This investigation was supported by the National Institutes of Health, Child Health and Human Development, gratn HD 03391-02.
The diffuse labyrinthine endotheliodichorial placenta of the free-tail Bat: A light and electron microscopic study†
Article first published online: 27 JAN 2005
Copyright © 1972 Wiley-Liss, Inc.
The Anatomical Record
Volume 172, Issue 2, pages 221–252, February 1972
How to Cite
Stephens, R. J. and Cabral, L. J. (1972), The diffuse labyrinthine endotheliodichorial placenta of the free-tail Bat: A light and electron microscopic study. Anat. Rec., 172: 221–252. doi: 10.1002/ar.1091720208
- Issue published online: 27 JAN 2005
- Article first published online: 27 JAN 2005
- Manuscript Accepted: 22 SEP 1971
- Manuscript Received: 22 MAR 1971
In Tadarida, the diffuse endotheliodichorial placenta is established over the parietal area of the uterus and is prominent, for an extended period of time during midgestation, both prior to and during the development of the definitive discoidal structure. A transitory yolk sac placenta precedes the establishment of the diffuse placenta. The tissues of the yolk sac are displaced from the trophoblast through collapse, and by the advance of the allantoic mesoderm. Allantoic vessels infiltrate the cords of cellular trophoblast that extend into the syncytium that, in turn, has penetrated deeply into the maternal endometrium. The syncytium progressively phagocytizes the maternal tissues, leaving the superficial maternal blood vessels and attendant pericytes intact, but destroys many of the deeper maternal vessels. Several morphological changes occur in the pericytes during the period that the superficial maternal capillaries retain their integrity, suggesting that they play an important role in maintaining these vessels which are eventually destroyed also.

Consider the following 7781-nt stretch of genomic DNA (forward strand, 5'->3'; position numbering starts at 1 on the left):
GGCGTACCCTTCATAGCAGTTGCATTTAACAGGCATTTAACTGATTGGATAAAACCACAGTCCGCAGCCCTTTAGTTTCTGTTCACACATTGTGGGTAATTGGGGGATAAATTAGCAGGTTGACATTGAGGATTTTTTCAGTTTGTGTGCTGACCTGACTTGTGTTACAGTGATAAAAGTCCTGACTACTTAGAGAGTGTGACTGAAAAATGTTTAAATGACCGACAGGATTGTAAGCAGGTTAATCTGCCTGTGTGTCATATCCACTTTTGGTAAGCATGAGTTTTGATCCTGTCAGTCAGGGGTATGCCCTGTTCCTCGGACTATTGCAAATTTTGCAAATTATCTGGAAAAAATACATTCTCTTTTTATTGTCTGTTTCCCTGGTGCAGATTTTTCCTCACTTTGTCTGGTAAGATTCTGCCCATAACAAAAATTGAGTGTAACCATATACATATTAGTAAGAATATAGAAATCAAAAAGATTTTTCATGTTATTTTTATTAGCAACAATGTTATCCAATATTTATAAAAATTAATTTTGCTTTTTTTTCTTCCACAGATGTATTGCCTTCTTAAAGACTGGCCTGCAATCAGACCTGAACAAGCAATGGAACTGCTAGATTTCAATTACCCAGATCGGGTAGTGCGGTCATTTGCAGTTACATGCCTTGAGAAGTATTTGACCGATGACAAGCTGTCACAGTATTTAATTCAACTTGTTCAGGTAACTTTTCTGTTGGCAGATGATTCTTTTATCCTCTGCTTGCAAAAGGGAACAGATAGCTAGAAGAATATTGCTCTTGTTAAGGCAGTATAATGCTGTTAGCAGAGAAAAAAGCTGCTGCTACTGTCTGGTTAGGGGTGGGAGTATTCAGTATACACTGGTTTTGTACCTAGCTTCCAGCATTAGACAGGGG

The cytotrophoblast is the most undifferentiated cell type throughout gestation. The syncytium, on the other hand, contains a large array of organelles that vary in concentration from one area to another within this tissue. Particular attention was paid to cytoplasmic structures potentially related to transport phenomena. Among those described are (1) coated vesicles and tubules in the syncytium at its interface with the cellular trophoblast, (2) microvilli extending from the cytotrophoblast into the syncytium some of which contained lines of pinocytotic vesicles, (3) coated vesicles along the plasma membrane of the syncytium toward the maternal tissues, and (4) pinocytotic vesicles associated with the endothelium of both the allantoic and maternal blood vessels.